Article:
Spiritual Slothfulness

My biggest struggle in my faith life is the sin of Sloth. And according to C.S. Lewis, this can be the most deadliest sin of all.

The sin of sloth, as St. Thomas Aquinas put it, is the sluggishness of the mind which neglects to begin good.

To those who know me, this might sound like that doesn't make sense. I'm constantly on the run and working on the next project. As we speak, my calendar for the next month is filled with different colored time slots, each one either being a meeting, event, or work related item and I find my calendar filling up so quickly. I add something to it each day.

And so, how could I possibly be struggling with the sin of sloth?

The way sloth (also known as the evil spirit of Acedia) manifests in my life is through its impact on my prayer life. Because I am always on the run and keep so busy, when I get home and have a moment of silence, all I want to do is rest. With this rest comes watching TV or taking a bath or napping.

What do I really want to be doing?

I have a list of spiritual books I want to finish going through. I want to pray the rosary more. I want to keep up with my spiritual journal. I want to go to adoration or to evening mass. Things that will help me further grow in my Catholic faith.

But I don't. Why? I will make no excuse and say because that's what I choose and instead settle for mediocrity. It's just too much work, it seems like, especially after a busy day.

But I know that's wrong. I have been taking active steps to change that, starting by limiting my schedule. And I know it sounds super busy as I stated above, but it's already gotten much better than it was a couple of months ago.

Overcoming the sin of sloth is a work in progress. But the truth is that there is NOTHING more important than our Catholic faith and our souls. There is NOTHING more important than God. And our lives NEED to reflect that. The more I've reflected on this, the more I felt it in my soul. And the more it has encouraged action within me.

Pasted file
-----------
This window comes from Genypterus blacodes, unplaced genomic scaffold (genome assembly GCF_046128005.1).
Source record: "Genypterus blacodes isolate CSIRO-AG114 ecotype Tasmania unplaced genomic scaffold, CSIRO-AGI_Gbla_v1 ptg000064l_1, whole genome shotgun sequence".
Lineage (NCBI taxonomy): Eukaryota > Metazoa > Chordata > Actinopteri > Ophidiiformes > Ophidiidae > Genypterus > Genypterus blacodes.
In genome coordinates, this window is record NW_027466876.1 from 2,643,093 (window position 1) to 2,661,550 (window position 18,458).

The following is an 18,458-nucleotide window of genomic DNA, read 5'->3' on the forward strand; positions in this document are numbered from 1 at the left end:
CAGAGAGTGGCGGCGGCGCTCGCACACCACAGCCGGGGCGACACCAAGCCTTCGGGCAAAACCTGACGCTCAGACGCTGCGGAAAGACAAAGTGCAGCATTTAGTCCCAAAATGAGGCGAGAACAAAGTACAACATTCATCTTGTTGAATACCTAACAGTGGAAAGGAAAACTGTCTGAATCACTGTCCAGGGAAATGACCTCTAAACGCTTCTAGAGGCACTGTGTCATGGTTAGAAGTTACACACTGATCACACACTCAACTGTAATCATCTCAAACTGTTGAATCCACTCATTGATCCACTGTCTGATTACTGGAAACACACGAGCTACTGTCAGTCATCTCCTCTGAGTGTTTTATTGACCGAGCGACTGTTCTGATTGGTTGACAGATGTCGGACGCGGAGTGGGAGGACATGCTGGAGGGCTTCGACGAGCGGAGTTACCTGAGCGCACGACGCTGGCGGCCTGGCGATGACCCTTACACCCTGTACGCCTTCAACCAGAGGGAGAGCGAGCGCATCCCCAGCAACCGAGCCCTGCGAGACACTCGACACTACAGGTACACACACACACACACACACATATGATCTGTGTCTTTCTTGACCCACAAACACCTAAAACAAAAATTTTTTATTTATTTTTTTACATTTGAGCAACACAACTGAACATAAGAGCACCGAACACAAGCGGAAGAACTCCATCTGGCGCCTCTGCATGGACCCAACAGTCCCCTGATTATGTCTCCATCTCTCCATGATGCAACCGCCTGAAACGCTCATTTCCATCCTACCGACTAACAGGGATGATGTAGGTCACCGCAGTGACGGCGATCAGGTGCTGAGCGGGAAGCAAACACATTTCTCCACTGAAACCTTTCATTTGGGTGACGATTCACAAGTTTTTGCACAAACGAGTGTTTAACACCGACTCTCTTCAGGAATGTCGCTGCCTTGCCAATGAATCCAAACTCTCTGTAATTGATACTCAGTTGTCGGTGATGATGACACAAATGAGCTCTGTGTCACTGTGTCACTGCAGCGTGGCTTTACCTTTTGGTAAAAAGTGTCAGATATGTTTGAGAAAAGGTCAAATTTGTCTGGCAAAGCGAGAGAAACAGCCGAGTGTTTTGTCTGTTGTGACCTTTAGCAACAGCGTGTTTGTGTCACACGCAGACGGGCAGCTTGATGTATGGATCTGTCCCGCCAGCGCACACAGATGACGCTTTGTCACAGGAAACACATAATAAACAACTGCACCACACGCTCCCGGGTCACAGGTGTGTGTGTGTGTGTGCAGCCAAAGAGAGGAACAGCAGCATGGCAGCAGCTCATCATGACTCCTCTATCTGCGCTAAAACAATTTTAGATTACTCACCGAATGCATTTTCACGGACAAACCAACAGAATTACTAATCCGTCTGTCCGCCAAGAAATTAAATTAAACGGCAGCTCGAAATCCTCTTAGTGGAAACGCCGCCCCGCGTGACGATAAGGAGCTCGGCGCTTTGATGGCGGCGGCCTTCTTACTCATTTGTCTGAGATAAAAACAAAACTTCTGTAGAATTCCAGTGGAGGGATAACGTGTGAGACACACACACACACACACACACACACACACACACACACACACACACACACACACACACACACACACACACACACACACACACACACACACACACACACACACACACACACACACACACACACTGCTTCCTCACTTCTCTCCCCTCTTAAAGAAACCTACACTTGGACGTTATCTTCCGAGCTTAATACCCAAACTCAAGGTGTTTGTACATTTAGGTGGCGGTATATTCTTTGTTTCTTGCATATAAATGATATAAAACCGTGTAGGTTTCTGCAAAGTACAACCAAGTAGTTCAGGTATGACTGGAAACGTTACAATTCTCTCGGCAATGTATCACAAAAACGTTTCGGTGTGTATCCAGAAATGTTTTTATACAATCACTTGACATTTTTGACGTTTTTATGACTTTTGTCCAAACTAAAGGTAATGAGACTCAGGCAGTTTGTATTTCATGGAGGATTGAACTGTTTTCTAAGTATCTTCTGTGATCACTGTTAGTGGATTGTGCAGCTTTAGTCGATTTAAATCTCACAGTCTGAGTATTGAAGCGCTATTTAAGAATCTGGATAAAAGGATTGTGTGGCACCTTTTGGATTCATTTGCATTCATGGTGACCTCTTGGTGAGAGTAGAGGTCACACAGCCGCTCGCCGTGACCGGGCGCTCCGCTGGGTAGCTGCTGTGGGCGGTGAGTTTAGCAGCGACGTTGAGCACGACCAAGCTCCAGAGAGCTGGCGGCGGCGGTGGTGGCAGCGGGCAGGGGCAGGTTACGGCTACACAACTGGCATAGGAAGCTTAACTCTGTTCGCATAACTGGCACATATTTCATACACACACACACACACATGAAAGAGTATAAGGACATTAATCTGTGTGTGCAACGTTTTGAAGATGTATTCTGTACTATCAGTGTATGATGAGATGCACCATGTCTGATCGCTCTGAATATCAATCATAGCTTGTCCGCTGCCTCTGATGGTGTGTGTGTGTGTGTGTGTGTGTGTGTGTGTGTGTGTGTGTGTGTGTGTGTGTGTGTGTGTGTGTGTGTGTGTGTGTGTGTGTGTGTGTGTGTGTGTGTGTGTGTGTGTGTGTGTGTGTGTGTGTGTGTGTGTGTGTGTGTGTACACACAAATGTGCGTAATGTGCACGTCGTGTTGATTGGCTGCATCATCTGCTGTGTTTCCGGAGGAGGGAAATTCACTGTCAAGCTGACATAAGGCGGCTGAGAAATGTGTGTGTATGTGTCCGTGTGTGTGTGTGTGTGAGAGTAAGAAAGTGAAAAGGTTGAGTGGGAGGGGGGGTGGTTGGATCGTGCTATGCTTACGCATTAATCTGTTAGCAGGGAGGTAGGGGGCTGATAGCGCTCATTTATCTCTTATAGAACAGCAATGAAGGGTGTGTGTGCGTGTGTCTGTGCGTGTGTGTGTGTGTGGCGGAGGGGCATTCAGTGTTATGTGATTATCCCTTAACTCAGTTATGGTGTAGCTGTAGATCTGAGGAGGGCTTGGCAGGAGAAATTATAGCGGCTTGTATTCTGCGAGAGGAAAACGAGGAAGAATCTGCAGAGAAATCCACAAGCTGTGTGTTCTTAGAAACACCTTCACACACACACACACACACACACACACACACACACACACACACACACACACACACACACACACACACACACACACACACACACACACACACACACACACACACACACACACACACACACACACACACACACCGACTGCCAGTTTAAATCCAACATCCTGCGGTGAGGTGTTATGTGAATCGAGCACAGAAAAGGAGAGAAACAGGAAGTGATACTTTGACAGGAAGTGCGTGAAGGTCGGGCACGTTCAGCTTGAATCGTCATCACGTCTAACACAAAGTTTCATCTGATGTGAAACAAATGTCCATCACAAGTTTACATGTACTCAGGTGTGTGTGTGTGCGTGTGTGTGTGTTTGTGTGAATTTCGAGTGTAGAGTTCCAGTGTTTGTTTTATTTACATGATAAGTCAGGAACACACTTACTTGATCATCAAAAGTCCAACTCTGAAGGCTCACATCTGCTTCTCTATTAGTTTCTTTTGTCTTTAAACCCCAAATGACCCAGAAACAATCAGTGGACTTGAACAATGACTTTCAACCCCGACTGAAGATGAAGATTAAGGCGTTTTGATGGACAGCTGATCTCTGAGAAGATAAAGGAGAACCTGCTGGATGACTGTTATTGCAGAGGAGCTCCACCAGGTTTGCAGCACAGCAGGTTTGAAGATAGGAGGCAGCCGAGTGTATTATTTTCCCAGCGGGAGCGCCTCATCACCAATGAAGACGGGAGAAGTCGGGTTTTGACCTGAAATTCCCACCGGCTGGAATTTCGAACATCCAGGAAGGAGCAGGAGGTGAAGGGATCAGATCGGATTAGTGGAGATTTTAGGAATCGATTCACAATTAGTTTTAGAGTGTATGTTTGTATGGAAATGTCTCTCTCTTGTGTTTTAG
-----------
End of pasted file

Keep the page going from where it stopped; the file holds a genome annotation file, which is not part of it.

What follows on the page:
St. John Vianney wrote the following, and I highly recommend that you read this, slowly to really hear what he is saying:

"O my children! how miserable we are in losing, in this way, the time that we might so usefully employ in gaining Heaven, in preparing ourselves for eternity! How many moments are lost in doing nothing, or in doing wrong, in listening to the suggestions of the devil, in obeying him! Does not that make us tremble? If one of the lost had only a day or an hour to spend for his salvation, to what profit would he turn it! What haste he would make to save his soul, to reconcile himself with the good God! And we, my children, who have days and years to think of our salvation, to save our souls–we remain there with our arms crossed, like that man spoken of in the Gospel. We neglect, we lose our souls. When death shall come, what shall we have to present to Our Lord? Ah! my children, hear how the good God threatens the idle: “Every tree that bringeth not forth good fruit shall be cut down, and shall be cast into the fire.” “Take that unprofitable servant, and cast him out into the exterior darkness, where there shall be weeping and gnashing of teeth.”

What struck me in this passage was the idea of how someone who has lost their lives and did not go to heaven, but were given another day even hour to spend towards their salvation, how they would do everything to make the very best of that day or hour.

And yet we have our whole lives and often choose to settle for mediocrity, without realize just how much greatness God has called us to.

How many times do we choose binge-watching Netflix (hours and hours of it) rather than giving God even thirty minutes of our time in a day? How many times do we rather sit and do nothing productive, simply because we don't feel like it?

This is mediocrity. We are called, however, to be great. And our lives need to reflect that. We need to keep fighting for this greatness!

Perhaps one day we will realize the value of each minute here on earth. Hopefully sooner rather than later. And perhaps then we would use each day gifted to us as a way to glorify God in each moment...

Sisters, please keep me in your prayers as I work on overcoming the sin of sloth. And if you are struggling with it yourself, please be assured of my prayers. With God's grace, we can always overcome.

In Christ, Kasia

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